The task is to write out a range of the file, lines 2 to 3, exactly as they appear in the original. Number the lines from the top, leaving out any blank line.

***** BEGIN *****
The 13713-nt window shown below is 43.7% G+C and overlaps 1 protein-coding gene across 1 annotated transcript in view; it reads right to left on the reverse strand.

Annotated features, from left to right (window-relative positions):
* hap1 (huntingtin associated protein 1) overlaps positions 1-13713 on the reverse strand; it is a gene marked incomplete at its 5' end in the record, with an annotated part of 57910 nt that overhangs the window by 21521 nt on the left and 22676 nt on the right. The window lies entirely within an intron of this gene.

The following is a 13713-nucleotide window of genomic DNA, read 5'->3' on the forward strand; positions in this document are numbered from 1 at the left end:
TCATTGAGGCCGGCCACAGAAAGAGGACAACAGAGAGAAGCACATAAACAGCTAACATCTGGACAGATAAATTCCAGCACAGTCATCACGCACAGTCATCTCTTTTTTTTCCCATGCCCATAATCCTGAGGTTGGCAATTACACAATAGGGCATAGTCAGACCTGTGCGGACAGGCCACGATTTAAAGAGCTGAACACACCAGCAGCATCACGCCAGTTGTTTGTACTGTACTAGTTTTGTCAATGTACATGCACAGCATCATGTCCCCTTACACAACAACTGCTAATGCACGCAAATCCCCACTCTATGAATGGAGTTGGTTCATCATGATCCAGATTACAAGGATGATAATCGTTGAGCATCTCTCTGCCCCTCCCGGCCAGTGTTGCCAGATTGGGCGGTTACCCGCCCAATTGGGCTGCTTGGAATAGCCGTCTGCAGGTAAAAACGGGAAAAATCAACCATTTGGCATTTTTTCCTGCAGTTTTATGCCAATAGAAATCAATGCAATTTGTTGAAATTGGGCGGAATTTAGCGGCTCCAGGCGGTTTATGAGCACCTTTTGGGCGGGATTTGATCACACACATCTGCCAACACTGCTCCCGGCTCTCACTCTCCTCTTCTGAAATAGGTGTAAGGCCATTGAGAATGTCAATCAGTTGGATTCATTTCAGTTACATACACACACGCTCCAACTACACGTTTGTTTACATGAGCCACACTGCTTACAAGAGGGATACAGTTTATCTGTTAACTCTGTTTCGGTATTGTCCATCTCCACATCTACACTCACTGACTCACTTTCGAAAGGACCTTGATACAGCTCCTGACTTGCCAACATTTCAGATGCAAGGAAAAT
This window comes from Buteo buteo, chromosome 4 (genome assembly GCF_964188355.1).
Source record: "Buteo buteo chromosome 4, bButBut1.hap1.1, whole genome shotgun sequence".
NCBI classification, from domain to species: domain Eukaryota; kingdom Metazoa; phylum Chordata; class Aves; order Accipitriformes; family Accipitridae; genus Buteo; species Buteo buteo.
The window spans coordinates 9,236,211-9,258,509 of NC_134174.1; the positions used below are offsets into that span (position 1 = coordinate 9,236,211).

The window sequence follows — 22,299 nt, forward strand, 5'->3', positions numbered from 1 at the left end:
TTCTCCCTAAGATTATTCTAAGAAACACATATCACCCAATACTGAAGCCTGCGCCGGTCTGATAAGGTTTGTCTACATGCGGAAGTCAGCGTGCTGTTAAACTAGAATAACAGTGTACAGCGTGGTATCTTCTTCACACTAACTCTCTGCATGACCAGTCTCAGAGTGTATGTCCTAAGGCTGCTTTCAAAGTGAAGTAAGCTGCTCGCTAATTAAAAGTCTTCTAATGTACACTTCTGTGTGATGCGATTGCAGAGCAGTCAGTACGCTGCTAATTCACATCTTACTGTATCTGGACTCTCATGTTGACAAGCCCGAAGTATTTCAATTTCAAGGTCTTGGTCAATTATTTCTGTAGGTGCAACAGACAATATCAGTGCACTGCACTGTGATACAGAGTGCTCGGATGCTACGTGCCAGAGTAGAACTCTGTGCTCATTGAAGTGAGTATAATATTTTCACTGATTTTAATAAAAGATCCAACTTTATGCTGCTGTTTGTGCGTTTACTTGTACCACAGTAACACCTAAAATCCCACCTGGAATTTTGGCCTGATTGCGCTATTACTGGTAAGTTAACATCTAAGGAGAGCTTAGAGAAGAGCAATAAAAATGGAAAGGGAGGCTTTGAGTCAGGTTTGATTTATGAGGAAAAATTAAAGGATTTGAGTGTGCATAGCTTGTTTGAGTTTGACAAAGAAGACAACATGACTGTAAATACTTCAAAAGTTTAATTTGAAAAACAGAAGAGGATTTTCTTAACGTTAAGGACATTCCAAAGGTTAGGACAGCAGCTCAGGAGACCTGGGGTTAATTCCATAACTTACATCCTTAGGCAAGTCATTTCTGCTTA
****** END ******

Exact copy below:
Annotated features, from left to right (window-relative positions):
* hap1 (huntingtin associated protein 1) overlaps positions 1-13713 on the reverse strand; it is a gene marked incomplete at its 5' end in the record, with an annotated part of 57910 nt that overhangs the window by 21521 nt on the left and 22676 nt on the right. The window lies entirely within an intron of this gene.